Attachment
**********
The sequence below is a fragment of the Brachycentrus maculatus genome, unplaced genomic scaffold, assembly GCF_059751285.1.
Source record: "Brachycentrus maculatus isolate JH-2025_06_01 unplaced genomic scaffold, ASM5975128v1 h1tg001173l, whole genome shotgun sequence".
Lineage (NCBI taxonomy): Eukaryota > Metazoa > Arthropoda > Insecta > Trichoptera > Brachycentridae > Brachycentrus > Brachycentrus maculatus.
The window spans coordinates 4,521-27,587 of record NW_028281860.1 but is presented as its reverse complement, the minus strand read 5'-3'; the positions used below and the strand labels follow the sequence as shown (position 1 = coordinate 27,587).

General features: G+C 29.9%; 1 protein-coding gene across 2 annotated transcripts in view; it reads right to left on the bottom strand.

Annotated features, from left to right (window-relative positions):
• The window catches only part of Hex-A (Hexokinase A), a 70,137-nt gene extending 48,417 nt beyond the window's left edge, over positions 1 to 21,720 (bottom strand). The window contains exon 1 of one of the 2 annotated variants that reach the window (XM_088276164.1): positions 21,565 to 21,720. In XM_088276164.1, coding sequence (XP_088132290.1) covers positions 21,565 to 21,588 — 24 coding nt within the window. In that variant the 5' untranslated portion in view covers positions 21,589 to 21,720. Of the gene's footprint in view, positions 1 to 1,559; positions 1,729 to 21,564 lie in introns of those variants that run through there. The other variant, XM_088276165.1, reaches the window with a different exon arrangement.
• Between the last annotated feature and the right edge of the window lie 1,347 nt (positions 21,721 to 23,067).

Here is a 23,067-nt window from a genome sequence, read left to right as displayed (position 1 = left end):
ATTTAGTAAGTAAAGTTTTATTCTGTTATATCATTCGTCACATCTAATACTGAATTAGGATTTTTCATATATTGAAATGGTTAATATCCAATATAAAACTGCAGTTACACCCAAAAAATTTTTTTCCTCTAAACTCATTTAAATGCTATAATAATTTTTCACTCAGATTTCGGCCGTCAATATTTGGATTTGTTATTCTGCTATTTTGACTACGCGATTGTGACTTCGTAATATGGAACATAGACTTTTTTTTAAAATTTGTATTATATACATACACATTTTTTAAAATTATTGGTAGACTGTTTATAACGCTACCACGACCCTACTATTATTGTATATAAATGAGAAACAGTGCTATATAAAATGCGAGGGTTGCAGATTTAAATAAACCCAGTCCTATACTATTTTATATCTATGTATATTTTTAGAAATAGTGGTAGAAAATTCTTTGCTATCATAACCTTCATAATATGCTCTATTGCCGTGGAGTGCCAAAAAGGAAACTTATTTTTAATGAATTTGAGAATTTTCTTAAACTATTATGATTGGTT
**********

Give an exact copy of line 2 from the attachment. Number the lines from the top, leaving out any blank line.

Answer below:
Source record: "Brachycentrus maculatus isolate JH-2025_06_01 unplaced genomic scaffold, ASM5975128v1 h1tg001173l, whole genome shotgun sequence".